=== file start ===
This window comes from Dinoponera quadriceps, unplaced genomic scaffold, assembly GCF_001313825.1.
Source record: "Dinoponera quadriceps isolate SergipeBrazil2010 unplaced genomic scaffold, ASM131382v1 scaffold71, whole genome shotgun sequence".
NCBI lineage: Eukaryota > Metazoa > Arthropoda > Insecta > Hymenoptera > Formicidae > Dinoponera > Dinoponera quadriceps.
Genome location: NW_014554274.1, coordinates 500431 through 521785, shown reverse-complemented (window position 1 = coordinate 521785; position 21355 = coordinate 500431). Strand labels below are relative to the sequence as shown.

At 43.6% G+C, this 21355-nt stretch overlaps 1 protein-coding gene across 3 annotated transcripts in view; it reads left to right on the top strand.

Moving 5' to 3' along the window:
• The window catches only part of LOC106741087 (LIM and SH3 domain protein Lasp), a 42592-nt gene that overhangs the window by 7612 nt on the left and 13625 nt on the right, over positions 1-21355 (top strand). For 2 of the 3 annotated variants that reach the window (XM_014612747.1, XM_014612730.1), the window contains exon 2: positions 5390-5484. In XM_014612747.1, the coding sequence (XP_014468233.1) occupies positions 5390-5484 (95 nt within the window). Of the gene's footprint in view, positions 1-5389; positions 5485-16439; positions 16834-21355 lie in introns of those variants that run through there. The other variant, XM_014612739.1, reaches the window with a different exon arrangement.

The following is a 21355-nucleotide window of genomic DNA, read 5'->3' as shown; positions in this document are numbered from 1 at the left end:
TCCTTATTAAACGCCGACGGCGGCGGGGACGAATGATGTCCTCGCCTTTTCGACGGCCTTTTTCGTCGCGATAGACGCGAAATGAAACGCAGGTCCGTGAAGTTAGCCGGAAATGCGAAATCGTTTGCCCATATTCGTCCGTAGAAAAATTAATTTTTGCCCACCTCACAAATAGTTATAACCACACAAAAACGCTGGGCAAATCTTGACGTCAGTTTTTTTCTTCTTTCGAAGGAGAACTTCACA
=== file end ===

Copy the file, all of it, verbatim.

This window comes from Dinoponera quadriceps, unplaced genomic scaffold, assembly GCF_001313825.1.
Source record: "Dinoponera quadriceps isolate SergipeBrazil2010 unplaced genomic scaffold, ASM131382v1 scaffold71, whole genome shotgun sequence".
NCBI lineage: Eukaryota > Metazoa > Arthropoda > Insecta > Hymenoptera > Formicidae > Dinoponera > Dinoponera quadriceps.
Genome location: NW_014554274.1, coordinates 500431 through 521785, shown reverse-complemented (window position 1 = coordinate 521785; position 21355 = coordinate 500431). Strand labels below are relative to the sequence as shown.

At 43.6% G+C, this 21355-nt stretch overlaps 1 protein-coding gene across 3 annotated transcripts in view; it reads left to right on the top strand.

Moving 5' to 3' along the window:
• The window catches only part of LOC106741087 (LIM and SH3 domain protein Lasp), a 42592-nt gene that overhangs the window by 7612 nt on the left and 13625 nt on the right, over positions 1-21355 (top strand). For 2 of the 3 annotated variants that reach the window (XM_014612747.1, XM_014612730.1), the window contains exon 2: positions 5390-5484. In XM_014612747.1, the coding sequence (XP_014468233.1) occupies positions 5390-5484 (95 nt within the window). Of the gene's footprint in view, positions 1-5389; positions 5485-16439; positions 16834-21355 lie in introns of those variants that run through there. The other variant, XM_014612739.1, reaches the window with a different exon arrangement.

The following is a 21355-nucleotide window of genomic DNA, read 5'->3' as shown; positions in this document are numbered from 1 at the left end:
TCCTTATTAAACGCCGACGGCGGCGGGGACGAATGATGTCCTCGCCTTTTCGACGGCCTTTTTCGTCGCGATAGACGCGAAATGAAACGCAGGTCCGTGAAGTTAGCCGGAAATGCGAAATCGTTTGCCCATATTCGTCCGTAGAAAAATTAATTTTTGCCCACCTCACAAATAGTTATAACCACACAAAAACGCTGGGCAAATCTTGACGTCAGTTTTTTTCTTCTTTCGAAGGAGAACTTCACA